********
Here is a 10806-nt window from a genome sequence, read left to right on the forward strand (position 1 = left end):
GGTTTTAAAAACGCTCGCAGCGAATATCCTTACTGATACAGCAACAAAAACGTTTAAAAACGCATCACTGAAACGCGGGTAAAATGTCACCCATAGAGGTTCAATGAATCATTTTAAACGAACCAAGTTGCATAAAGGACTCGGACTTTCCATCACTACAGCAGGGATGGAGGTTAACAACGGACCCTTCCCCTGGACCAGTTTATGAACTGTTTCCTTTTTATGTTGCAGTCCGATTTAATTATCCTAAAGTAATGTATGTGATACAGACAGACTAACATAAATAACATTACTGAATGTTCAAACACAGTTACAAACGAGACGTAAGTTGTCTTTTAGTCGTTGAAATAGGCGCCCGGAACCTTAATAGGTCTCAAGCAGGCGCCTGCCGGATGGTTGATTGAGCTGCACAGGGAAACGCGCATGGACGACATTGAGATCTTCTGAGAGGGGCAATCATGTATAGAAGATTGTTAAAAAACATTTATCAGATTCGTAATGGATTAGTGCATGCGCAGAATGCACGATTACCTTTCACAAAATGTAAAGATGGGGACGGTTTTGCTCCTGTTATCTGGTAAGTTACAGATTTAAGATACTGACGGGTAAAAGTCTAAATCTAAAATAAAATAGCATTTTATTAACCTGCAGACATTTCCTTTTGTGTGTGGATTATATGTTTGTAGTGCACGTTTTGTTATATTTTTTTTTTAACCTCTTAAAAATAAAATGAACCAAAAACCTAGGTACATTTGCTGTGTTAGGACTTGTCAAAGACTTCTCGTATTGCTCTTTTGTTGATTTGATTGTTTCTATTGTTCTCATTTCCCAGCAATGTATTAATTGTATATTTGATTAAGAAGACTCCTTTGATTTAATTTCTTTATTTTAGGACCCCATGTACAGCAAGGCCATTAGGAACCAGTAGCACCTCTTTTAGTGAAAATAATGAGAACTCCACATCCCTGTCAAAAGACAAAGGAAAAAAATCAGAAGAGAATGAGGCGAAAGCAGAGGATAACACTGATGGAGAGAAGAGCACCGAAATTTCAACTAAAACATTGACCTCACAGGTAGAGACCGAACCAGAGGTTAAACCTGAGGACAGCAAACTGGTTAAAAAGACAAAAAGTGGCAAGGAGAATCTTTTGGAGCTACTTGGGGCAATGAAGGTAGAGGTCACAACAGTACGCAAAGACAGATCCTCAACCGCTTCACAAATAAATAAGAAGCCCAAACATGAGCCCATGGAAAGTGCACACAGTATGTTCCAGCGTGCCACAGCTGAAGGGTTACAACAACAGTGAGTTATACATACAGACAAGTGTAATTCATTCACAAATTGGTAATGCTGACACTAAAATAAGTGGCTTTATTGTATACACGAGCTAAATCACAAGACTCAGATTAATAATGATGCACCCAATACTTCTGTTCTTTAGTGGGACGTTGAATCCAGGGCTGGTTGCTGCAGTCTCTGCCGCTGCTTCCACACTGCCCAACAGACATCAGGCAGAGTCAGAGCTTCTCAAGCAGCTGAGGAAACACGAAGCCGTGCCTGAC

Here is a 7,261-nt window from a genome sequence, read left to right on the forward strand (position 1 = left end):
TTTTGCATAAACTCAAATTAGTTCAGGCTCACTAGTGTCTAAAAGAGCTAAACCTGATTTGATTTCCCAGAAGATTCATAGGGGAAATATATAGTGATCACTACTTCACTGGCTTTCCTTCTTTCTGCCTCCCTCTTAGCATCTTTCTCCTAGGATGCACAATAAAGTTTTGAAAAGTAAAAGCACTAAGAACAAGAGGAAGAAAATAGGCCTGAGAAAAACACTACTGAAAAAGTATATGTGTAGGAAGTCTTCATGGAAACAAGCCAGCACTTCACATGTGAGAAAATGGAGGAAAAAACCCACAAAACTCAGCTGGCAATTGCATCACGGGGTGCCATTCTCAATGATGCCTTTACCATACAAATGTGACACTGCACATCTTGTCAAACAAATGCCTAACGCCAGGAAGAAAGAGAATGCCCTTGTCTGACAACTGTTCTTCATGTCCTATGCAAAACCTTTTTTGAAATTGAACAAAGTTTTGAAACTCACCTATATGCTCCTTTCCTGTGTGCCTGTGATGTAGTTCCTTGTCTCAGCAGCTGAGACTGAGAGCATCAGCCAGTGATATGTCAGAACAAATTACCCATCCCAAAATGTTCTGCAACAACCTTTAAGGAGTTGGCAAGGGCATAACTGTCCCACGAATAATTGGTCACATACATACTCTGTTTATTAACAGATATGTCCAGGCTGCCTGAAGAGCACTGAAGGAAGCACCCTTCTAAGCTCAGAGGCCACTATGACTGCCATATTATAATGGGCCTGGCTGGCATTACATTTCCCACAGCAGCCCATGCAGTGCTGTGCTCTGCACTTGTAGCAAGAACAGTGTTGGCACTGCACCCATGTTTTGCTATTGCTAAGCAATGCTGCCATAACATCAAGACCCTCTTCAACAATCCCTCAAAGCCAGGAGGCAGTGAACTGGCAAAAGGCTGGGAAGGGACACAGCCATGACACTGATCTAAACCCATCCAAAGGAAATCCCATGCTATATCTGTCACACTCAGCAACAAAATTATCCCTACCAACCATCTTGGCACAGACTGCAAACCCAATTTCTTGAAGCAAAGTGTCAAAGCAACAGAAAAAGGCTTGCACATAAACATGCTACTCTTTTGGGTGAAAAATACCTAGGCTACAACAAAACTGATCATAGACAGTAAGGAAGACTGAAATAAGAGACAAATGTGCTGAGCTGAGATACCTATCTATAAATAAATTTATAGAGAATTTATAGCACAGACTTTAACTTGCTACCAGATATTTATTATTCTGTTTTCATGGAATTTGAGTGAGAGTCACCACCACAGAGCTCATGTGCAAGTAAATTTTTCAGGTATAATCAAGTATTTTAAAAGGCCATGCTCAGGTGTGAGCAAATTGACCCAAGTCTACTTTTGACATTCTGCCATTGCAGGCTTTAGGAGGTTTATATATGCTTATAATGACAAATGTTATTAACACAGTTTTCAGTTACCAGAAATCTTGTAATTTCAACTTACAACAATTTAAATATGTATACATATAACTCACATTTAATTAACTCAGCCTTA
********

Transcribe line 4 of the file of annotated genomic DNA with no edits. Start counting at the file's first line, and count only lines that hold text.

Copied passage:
TTTTGCATAAACTCAAATTAGTTCAGGCTCACTAGTGTCTAAAAGAGCTAAACCTGATTTGATTTCCCAGAAGATTCATAGGGGAAATATATAGTGATCACTACTTCACTGGCTTTCCTTCTTTCTGCCTCCCTCTTAGCATCTTTCTCCTAGGATGCACAATAAAGTTTTGAAAAGTAAAAGCACTAAGAACAAGAGGAAGAAAATAGGCCTGAGAAAAACACTACTGAAAAAGTATATGTGTAGGAAGTCTTCATGGAAACAAGCCAGCACTTCACATGTGAGAAAATGGAGGAAAAAACCCACAAAACTCAGCTGGCAATTGCATCACGGGGTGCCATTCTCAATGATGCCTTTACCATACAAATGTGACACTGCACATCTTGTCAAACAAATGCCTAACGCCAGGAAGAAAGAGAATGCCCTTGTCTGACAACTGTTCTTCATGTCCTATGCAAAACCTTTTTTGAAATTGAACAAAGTTTTGAAACTCACCTATATGCTCCTTTCCTGTGTGCCTGTGATGTAGTTCCTTGTCTCAGCAGCTGAGACTGAGAGCATCAGCCAGTGATATGTCAGAACAAATTACCCATCCCAAAATGTTCTGCAACAACCTTTAAGGAGTTGGCAAGGGCATAACTGTCCCACGAATAATTGGTCACATACATACTCTGTTTATTAACAGATATGTCCAGGCTGCCTGAAGAGCACTGAAGGAAGCACCCTTCTAAGCTCAGAGGCCACTATGACTGCCATATTATAATGGGCCTGGCTGGCATTACATTTCCCACAGCAGCCCATGCAGTGCTGTGCTCTGCACTTGTAGCAAGAACAGTGTTGGCACTGCACCCATGTTTTGCTATTGCTAAGCAATGCTGCCATAACATCAAGACCCTCTTCAACAATCCCTCAAAGCCAGGAGGCAGTGAACTGGCAAAAGGCTGGGAAGGGACACAGCCATGACACTGATCTAAACCCATCCAAAGGAAATCCCATGCTATATCTGTCACACTCAGCAACAAAATTATCCCTACCAACCATCTTGGCACAGACTGCAAACCCAATTTCTTGAAGCAAAGTGTCAAAGCAACAGAAAAAGGCTTGCACATAAACATGCTACTCTTTTGGGTGAAAAATACCTAGGCTACAACAAAACTGATCATAGACAGTAAGGAAGACTGAAATAAGAGACAAATGTGCTGAGCTGAGATACCTATCTATAAATAAATTTATAGAGAATTTATAGCACAGACTTTAACTTGCTACCAGATATTTATTATTCTGTTTTCATGGAATTTGAGTGAGAGTCACCACCACAGAGCTCATGTGCAAGTAAATTTTTCAGGTATAATCAAGTATTTTAAAAGGCCATGCTCAGGTGTGAGCAAATTGACCCAAGTCTACTTTTGACATTCTGCCATTGCAGGCTTTAGGAGGTTTATATATGCTTATAATGACAAATGTTATTAACACAGTTTTCAGTTACCAGAAATCTTGTAATTTCAACTTACAACAATTTAAATATGTATACATATAACTCACATTTAATTAACTCAGCCTTA